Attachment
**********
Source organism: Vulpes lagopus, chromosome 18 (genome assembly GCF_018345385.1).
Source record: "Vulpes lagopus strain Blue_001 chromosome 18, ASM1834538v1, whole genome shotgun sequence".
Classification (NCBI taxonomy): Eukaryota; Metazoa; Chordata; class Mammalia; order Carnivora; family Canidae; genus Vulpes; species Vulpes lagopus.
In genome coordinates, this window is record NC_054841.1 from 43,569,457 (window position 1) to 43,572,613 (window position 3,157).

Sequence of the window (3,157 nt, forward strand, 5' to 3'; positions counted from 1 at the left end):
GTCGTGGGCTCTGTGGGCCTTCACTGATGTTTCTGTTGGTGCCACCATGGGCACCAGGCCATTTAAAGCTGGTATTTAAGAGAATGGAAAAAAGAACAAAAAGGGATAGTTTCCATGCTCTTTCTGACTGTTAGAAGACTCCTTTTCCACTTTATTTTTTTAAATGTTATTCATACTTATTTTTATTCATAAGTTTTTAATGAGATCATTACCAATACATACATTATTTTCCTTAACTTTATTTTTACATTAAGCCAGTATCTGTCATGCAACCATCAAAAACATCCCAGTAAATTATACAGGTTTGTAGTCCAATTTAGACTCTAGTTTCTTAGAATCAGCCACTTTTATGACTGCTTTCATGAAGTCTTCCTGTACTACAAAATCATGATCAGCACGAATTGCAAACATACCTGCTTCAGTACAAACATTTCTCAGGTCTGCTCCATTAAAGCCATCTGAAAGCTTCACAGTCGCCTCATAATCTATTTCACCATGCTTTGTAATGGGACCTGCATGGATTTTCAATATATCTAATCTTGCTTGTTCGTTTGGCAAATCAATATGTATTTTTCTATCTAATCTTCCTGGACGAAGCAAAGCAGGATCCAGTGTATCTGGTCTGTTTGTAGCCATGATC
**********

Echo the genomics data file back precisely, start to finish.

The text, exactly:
Source organism: Vulpes lagopus, chromosome 18 (genome assembly GCF_018345385.1).
Source record: "Vulpes lagopus strain Blue_001 chromosome 18, ASM1834538v1, whole genome shotgun sequence".
Classification (NCBI taxonomy): Eukaryota; Metazoa; Chordata; class Mammalia; order Carnivora; family Canidae; genus Vulpes; species Vulpes lagopus.
In genome coordinates, this window is record NC_054841.1 from 43,569,457 (window position 1) to 43,572,613 (window position 3,157).

Sequence of the window (3,157 nt, forward strand, 5' to 3'; positions counted from 1 at the left end):
GTCGTGGGCTCTGTGGGCCTTCACTGATGTTTCTGTTGGTGCCACCATGGGCACCAGGCCATTTAAAGCTGGTATTTAAGAGAATGGAAAAAAGAACAAAAAGGGATAGTTTCCATGCTCTTTCTGACTGTTAGAAGACTCCTTTTCCACTTTATTTTTTTAAATGTTATTCATACTTATTTTTATTCATAAGTTTTTAATGAGATCATTACCAATACATACATTATTTTCCTTAACTTTATTTTTACATTAAGCCAGTATCTGTCATGCAACCATCAAAAACATCCCAGTAAATTATACAGGTTTGTAGTCCAATTTAGACTCTAGTTTCTTAGAATCAGCCACTTTTATGACTGCTTTCATGAAGTCTTCCTGTACTACAAAATCATGATCAGCACGAATTGCAAACATACCTGCTTCAGTACAAACATTTCTCAGGTCTGCTCCATTAAAGCCATCTGAAAGCTTCACAGTCGCCTCATAATCTATTTCACCATGCTTTGTAATGGGACCTGCATGGATTTTCAATATATCTAATCTTGCTTGTTCGTTTGGCAAATCAATATGTATTTTTCTATCTAATCTTCCTGGACGAAGCAAAGCAGGATCCAGTGTATCTGGTCTGTTTGTAGCCATGATC